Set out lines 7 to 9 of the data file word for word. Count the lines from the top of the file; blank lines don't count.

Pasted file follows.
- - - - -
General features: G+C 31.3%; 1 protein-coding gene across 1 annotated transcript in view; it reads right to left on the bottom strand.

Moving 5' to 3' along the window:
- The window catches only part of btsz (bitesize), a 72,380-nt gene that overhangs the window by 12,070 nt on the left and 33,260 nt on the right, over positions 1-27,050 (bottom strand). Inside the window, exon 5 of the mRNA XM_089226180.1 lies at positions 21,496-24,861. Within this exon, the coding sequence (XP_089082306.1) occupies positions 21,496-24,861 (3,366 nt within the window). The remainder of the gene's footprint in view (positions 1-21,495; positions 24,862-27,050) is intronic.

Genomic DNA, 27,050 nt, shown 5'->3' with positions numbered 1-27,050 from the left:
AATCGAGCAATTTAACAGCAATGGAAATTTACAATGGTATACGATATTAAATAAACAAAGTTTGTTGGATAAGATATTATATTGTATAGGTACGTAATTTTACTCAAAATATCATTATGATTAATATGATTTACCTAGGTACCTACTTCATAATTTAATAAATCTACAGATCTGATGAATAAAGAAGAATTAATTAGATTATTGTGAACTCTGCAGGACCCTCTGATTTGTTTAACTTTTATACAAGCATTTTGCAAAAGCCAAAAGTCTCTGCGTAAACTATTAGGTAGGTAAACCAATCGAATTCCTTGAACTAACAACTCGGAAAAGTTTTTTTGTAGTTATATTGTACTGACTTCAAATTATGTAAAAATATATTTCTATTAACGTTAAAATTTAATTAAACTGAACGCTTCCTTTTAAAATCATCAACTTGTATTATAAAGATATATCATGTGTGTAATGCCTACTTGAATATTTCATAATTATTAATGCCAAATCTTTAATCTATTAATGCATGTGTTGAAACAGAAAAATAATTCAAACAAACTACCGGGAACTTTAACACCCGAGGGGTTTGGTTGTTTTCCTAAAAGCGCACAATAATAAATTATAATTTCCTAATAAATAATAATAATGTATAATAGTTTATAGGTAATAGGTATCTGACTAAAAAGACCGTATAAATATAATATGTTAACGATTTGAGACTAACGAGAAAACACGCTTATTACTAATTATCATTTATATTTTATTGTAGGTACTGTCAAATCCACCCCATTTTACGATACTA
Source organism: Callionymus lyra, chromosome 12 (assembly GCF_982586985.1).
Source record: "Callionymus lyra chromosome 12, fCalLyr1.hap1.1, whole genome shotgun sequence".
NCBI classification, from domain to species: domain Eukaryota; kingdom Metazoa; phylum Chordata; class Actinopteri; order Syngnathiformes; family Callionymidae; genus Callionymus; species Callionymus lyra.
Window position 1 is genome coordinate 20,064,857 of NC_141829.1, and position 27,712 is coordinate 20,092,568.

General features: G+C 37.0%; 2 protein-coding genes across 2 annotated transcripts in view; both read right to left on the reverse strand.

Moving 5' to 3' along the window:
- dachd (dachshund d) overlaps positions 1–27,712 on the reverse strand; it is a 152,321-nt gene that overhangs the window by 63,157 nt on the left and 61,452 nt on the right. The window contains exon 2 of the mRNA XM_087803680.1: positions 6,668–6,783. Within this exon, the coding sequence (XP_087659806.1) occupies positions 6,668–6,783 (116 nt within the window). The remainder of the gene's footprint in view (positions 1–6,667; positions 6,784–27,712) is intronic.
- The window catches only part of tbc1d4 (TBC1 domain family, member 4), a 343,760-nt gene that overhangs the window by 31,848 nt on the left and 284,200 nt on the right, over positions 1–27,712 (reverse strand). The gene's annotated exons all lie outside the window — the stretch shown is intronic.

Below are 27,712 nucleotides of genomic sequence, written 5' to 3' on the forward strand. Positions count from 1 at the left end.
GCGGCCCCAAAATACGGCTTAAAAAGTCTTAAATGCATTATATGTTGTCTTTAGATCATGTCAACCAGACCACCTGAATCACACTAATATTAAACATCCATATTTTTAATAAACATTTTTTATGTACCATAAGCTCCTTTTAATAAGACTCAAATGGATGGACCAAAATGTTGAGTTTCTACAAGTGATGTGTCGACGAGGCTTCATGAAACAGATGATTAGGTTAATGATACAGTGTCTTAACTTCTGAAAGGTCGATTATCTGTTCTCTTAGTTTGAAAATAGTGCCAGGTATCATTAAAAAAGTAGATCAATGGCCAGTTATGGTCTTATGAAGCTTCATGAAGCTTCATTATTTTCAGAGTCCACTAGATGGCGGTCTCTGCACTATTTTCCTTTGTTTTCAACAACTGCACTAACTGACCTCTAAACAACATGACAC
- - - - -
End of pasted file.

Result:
Source record: "Callionymus lyra chromosome 12, fCalLyr1.hap1.1, whole genome shotgun sequence".
NCBI classification, from domain to species: domain Eukaryota; kingdom Metazoa; phylum Chordata; class Actinopteri; order Syngnathiformes; family Callionymidae; genus Callionymus; species Callionymus lyra.
Window position 1 is genome coordinate 20,064,857 of NC_141829.1, and position 27,712 is coordinate 20,092,568.